Mother Teresa is proclaimed a saint

What happened?

Applause erupted in St Peter’s Square as Pope Francis canonised Mother Teresa on Sunday. More than 100,000 pilgrims had gathered for the ceremony, including hundreds of members of the Missionaries of Charity, the order she founded. Also in attendance were 1,500 homeless people from across Italy, who were treated to pizza paid for by Francis through the papal almoner. The canonisation followed the healing of a Brazilian man who had suffered several brain tumours.

What the British media are saying

The British coverage was poor. The Monday edition of the Times did not cover the canonisation at all. The Daily Mail led with a British pop star singing at a papal basilica the evening before. Its headline read: “So demure … Rita Ora covers up and sings for St Teresa.” The Guardian carried the story on page 3, with the headline: “No room for controversy as crowds see Mother Teresa made into a saint”.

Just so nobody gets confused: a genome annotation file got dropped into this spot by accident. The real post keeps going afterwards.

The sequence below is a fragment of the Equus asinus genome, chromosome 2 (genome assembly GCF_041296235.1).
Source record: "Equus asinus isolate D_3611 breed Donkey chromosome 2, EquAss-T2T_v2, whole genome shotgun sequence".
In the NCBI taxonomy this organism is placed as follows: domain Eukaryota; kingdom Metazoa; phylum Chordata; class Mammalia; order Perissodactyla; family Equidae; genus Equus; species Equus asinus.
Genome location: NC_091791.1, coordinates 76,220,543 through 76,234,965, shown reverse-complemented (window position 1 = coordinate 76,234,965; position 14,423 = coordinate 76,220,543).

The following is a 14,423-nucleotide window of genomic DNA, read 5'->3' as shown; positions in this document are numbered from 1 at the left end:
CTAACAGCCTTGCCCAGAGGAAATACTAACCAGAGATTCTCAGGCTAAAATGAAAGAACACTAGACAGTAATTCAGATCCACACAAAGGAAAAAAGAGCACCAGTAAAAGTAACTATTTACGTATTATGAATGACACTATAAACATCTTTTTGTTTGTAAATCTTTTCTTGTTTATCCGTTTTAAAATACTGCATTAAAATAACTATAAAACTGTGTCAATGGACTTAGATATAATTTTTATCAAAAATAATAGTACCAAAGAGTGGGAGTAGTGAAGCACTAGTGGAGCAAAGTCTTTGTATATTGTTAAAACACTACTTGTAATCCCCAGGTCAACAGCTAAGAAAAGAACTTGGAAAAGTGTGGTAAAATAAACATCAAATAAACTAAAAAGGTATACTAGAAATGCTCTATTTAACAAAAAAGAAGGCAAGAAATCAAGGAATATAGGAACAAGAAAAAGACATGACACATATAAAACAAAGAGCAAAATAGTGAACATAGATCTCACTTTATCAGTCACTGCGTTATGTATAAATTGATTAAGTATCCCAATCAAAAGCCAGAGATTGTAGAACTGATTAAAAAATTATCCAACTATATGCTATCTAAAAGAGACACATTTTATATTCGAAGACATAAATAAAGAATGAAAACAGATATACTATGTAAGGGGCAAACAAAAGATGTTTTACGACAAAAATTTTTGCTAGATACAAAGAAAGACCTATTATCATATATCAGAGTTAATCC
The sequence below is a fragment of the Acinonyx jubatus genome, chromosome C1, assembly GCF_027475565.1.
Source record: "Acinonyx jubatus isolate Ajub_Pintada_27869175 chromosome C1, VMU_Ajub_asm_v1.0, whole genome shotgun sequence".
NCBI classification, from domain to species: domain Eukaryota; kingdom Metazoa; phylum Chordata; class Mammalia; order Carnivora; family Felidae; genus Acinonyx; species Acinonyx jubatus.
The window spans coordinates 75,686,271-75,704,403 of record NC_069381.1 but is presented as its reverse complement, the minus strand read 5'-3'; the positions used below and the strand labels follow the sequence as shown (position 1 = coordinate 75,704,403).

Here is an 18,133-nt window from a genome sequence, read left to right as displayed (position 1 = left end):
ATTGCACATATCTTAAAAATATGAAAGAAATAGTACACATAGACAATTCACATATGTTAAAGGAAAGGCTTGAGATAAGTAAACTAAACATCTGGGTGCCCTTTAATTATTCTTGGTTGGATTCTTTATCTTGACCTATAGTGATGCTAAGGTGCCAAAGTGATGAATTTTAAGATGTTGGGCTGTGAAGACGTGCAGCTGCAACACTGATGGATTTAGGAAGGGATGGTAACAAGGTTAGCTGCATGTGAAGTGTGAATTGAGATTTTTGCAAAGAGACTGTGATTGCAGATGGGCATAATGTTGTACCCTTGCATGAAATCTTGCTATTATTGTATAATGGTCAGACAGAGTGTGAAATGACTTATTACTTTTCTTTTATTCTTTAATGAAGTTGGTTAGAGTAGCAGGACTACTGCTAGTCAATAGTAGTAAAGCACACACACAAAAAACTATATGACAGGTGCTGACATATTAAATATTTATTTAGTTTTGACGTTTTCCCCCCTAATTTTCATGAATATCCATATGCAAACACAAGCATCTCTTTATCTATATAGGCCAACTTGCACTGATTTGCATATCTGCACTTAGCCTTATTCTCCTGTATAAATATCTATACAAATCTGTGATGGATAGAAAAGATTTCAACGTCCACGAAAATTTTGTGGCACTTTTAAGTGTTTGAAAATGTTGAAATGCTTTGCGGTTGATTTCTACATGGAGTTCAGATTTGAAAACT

The paper’s website ran a piece by Mari Marcel Thekaekara, an Indian writer who helped the Missionaries of Charity as a child but, as a Marxist, grew to loathe Mother Teresa. In the end, though, she realised she had been wrong. “I cannot in conscience criticise a woman who picked people off filthy pavements to allow them to die in dignity. To my knowledge, there’s still no one else doing that,” she wrote.

​How to continue reading…

This article appears in the Catholic Herald magazine - to read it in full subscribe to our digital edition from just 30p a week

The Catholic Herald is your essential weekly guide to the Catholic world; latest news, incisive opinion, expert analysis and spiritual reflection